When is a pain in the neck not really a pain in the neck? When the cause is elsewhere!

The most common cause of neck pain without specific onset is postural related. Equally a common movement pattern which maintains pain after a specific incident (for example whiplash) is also posture related.

neck pain brighton

So what is this posture I speak of. It’s really common. If you were to look around at your family, friends or colleagues I’m sure you’ll be able to see at least a few. It’s that round shouldered look. The spine may look a bit more curved than other peoples, the head may protrude a little forwards and most importantly the shoulders look too far forwards – what we call internal rotation in the trade.

This posture leads to a compensation in the muscles around the neck which then gives you pain and discomfort in and around the neck. It can even give you nerve pain (neurological symptoms) down the arms and around the neck and shoulder blade. For the more technical among you there is a technical description at the bottom of the page.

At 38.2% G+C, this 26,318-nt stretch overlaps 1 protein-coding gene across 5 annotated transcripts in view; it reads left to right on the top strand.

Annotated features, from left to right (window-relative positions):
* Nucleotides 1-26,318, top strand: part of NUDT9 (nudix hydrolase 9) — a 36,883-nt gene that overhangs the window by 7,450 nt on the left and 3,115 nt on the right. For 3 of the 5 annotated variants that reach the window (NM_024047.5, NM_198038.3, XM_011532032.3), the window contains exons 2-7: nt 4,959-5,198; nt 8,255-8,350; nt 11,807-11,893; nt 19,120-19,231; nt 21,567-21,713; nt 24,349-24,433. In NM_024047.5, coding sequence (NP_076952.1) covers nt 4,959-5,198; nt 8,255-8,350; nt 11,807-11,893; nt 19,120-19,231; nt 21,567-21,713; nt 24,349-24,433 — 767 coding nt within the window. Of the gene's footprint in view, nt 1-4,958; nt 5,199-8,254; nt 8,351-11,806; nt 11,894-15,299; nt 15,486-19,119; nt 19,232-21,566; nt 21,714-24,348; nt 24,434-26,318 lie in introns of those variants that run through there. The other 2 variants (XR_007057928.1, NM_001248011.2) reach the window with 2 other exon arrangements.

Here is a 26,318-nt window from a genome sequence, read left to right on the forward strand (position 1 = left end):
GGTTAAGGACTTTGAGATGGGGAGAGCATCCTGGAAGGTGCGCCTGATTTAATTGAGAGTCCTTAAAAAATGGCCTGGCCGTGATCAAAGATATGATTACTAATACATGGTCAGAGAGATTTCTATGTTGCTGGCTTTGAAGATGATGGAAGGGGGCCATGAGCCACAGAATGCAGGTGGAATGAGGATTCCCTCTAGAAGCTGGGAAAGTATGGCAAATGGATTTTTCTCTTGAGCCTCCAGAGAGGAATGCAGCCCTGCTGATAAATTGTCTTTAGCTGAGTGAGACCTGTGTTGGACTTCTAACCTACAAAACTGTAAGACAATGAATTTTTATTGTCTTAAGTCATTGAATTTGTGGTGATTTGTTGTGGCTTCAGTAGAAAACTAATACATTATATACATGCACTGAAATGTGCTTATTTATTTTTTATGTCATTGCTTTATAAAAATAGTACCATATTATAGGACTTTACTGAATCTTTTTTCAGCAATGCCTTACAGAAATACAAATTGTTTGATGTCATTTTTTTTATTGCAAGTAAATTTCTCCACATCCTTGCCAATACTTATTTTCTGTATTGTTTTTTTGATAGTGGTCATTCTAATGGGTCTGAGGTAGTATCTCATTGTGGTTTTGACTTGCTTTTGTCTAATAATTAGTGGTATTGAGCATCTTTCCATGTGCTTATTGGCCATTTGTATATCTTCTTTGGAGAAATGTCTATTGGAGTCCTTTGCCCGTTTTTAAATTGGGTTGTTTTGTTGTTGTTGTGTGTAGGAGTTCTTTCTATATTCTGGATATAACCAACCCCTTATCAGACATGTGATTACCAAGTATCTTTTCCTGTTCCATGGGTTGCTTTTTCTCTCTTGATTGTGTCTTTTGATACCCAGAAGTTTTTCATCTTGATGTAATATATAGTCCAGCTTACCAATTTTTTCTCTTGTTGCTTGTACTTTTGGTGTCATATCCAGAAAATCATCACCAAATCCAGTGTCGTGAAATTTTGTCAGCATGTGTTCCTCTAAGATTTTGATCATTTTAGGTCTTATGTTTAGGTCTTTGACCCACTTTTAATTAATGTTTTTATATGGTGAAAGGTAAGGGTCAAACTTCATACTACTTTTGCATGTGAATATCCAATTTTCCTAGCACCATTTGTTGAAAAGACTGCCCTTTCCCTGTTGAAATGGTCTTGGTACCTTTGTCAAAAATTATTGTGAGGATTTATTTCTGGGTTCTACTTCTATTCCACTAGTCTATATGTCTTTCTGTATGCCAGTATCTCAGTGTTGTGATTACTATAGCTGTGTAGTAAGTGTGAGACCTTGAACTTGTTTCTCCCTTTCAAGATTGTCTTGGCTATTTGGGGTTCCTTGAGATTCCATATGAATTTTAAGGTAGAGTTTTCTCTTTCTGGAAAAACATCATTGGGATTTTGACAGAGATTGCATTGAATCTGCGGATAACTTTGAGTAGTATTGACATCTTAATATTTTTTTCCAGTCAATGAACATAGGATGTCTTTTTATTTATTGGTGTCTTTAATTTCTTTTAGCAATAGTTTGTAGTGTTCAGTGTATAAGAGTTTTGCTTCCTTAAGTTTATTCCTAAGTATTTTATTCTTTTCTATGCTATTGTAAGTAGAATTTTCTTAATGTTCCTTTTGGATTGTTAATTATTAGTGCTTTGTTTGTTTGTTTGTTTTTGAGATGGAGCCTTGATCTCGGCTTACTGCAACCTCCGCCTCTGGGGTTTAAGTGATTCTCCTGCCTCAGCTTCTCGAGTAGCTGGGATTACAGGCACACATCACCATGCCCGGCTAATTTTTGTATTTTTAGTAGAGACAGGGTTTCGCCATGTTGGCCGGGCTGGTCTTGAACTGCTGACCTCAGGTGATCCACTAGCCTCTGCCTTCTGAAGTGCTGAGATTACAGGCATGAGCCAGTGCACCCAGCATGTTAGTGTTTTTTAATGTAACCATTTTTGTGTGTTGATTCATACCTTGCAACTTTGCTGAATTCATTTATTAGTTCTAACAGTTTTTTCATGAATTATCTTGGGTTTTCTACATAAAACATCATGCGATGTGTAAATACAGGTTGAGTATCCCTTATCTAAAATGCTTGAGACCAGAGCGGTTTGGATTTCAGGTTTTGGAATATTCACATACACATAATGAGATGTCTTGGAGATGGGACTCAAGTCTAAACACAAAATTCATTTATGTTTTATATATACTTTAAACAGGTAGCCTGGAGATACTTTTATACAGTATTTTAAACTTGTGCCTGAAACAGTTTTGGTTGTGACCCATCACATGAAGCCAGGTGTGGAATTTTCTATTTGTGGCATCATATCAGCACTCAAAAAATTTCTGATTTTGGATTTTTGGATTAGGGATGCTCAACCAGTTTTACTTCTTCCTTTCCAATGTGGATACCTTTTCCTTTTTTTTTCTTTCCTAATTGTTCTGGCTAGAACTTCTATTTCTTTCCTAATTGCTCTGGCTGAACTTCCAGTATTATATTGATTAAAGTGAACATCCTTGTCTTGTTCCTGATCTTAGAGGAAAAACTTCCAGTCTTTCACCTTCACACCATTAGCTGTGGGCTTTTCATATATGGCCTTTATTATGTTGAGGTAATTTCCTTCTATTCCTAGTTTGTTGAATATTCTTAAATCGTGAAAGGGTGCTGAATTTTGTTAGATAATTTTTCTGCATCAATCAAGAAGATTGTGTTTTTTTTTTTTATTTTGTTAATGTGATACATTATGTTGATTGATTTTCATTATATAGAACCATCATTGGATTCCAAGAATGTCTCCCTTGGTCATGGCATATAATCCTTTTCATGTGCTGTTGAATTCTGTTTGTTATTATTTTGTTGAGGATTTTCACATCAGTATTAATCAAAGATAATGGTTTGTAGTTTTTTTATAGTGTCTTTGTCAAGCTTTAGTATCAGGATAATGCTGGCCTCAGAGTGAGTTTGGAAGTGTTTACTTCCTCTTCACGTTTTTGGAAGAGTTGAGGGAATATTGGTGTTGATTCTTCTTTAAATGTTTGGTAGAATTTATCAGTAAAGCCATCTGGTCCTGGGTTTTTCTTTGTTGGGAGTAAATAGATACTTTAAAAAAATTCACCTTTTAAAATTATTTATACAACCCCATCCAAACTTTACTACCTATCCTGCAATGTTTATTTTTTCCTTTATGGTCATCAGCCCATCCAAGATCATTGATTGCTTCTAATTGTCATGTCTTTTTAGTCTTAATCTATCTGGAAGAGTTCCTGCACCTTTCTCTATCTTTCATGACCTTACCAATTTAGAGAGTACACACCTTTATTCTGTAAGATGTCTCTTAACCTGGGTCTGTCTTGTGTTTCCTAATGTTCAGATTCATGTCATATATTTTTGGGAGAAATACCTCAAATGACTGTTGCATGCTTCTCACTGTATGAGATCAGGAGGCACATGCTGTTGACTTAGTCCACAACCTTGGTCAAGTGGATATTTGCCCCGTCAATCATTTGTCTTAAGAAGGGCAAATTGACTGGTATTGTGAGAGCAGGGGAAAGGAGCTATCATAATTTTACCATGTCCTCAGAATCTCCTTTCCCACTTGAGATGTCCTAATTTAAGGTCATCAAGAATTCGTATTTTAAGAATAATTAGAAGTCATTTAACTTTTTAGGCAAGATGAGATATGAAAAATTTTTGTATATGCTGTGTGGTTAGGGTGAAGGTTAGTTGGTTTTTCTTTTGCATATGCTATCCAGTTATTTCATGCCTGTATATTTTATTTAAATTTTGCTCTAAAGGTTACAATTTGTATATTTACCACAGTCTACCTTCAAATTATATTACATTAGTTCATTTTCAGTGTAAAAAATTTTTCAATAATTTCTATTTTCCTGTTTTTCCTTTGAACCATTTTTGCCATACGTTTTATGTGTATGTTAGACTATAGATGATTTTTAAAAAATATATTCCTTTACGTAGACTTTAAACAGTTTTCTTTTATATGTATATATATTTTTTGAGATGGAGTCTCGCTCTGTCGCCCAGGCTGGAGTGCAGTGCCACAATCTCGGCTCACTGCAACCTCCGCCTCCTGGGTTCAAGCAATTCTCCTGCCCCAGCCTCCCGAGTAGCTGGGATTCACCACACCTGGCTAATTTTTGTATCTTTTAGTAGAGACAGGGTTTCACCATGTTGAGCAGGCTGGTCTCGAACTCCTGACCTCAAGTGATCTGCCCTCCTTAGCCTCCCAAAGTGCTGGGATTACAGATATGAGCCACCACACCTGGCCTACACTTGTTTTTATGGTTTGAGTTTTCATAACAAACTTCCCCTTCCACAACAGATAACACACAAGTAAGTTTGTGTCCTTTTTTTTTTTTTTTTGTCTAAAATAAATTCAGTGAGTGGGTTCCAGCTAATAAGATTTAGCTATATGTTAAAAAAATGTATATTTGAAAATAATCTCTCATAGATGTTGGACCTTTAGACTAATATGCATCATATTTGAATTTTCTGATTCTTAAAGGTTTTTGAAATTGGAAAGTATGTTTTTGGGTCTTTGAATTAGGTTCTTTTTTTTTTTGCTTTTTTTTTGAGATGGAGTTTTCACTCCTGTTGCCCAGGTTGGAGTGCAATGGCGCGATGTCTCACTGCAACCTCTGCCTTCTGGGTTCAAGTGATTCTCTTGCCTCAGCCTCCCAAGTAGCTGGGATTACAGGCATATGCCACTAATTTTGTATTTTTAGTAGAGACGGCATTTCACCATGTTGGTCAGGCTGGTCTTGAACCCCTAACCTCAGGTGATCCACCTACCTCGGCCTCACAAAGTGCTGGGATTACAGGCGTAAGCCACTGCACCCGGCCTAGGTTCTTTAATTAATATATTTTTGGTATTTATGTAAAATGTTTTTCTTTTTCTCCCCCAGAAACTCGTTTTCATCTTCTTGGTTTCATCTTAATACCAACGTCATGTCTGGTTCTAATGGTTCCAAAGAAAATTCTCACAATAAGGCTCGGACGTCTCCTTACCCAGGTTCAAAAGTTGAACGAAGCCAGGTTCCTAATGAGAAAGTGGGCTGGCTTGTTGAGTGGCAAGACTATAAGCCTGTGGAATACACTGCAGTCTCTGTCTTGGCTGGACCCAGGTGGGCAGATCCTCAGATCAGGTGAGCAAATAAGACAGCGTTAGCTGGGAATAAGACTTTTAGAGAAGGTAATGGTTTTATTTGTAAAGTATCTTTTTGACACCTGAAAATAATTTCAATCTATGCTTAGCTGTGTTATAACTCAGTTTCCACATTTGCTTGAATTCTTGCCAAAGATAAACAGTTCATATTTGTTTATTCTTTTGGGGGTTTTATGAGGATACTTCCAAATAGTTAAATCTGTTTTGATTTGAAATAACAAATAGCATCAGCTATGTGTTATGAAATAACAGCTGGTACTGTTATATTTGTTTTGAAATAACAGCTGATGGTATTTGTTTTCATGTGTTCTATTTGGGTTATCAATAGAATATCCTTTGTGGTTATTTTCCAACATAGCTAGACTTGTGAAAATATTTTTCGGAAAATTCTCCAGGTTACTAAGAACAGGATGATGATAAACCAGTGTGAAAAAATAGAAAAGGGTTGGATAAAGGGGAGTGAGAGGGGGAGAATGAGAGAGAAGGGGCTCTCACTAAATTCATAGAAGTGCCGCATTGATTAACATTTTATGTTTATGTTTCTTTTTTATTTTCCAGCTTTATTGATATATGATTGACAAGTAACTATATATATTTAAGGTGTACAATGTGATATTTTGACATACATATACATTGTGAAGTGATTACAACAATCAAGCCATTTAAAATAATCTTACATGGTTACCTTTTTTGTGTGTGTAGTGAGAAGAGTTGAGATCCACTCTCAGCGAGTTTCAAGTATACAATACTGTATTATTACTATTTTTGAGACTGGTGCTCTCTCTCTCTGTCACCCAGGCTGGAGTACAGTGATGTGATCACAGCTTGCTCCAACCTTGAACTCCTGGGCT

Neck Pain Brighton And Hove – What To Do?

The quickest way to get it sorted is to come and see us and we’ll make an immediate improvement for you. Of course we would say that, but here’s what other people have said:

“Brighton Sports Therapy has helped me enormously with a chronic neck problem. With combined gentle exercise and massage therapy specific to my needs I am able to get on with everyday life with ease.” – DC

“After a high speed road traffic accident left me with whiplash in my back and neck a recommendation led me to Brighton Sports Therapy. I was impressed by their careful evaluation that they made at each visit and the combination of techniques they used to treat me.” – BJ

Biomechanics Of Neck Pain

When the strongest internal rotators of the shoulder get short and tight (pectoralis major and latissmus dorsi – common with poor posture) this pulls the shoulders forwards. This changes the position of the upper trapezius and the body recruits the scalenes to then perform the function of upper trapezius causing them to tired (they’re not designed to perform this function) become tight and affect the brachial plexus (the main trunk nerve in the neck).

More Helpful Information:

NHS Neck Pain